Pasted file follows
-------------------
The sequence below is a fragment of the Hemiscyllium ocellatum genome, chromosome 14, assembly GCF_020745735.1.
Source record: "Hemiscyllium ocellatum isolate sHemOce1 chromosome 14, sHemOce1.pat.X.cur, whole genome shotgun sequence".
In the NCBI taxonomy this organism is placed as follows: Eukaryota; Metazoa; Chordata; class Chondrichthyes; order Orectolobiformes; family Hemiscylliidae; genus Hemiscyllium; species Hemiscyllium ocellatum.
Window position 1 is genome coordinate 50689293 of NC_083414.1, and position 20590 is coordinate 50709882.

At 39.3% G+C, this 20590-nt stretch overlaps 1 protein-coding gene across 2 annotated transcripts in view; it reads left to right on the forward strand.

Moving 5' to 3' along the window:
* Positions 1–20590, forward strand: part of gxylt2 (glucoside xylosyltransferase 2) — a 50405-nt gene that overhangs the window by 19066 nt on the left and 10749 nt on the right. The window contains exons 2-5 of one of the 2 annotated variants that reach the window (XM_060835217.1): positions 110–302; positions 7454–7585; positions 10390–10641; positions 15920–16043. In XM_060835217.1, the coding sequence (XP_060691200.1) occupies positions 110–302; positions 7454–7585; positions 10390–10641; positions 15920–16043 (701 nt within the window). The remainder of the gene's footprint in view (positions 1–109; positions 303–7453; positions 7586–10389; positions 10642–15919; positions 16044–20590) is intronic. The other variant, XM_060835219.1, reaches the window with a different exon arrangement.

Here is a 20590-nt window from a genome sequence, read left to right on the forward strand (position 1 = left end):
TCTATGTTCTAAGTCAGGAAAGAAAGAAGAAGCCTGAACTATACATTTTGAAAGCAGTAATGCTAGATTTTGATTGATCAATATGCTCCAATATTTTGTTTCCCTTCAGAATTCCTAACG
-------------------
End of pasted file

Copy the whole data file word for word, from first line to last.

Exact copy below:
The sequence below is a fragment of the Hemiscyllium ocellatum genome, chromosome 14, assembly GCF_020745735.1.
Source record: "Hemiscyllium ocellatum isolate sHemOce1 chromosome 14, sHemOce1.pat.X.cur, whole genome shotgun sequence".
In the NCBI taxonomy this organism is placed as follows: Eukaryota; Metazoa; Chordata; class Chondrichthyes; order Orectolobiformes; family Hemiscylliidae; genus Hemiscyllium; species Hemiscyllium ocellatum.
Window position 1 is genome coordinate 50689293 of NC_083414.1, and position 20590 is coordinate 50709882.

At 39.3% G+C, this 20590-nt stretch overlaps 1 protein-coding gene across 2 annotated transcripts in view; it reads left to right on the forward strand.

Moving 5' to 3' along the window:
* Positions 1–20590, forward strand: part of gxylt2 (glucoside xylosyltransferase 2) — a 50405-nt gene that overhangs the window by 19066 nt on the left and 10749 nt on the right. The window contains exons 2-5 of one of the 2 annotated variants that reach the window (XM_060835217.1): positions 110–302; positions 7454–7585; positions 10390–10641; positions 15920–16043. In XM_060835217.1, the coding sequence (XP_060691200.1) occupies positions 110–302; positions 7454–7585; positions 10390–10641; positions 15920–16043 (701 nt within the window). The remainder of the gene's footprint in view (positions 1–109; positions 303–7453; positions 7586–10389; positions 10642–15919; positions 16044–20590) is intronic. The other variant, XM_060835219.1, reaches the window with a different exon arrangement.

Here is a 20590-nt window from a genome sequence, read left to right on the forward strand (position 1 = left end):
TCTATGTTCTAAGTCAGGAAAGAAAGAAGAAGCCTGAACTATACATTTTGAAAGCAGTAATGCTAGATTTTGATTGATCAATATGCTCCAATATTTTGTTTCCCTTCAGAATTCCTAACG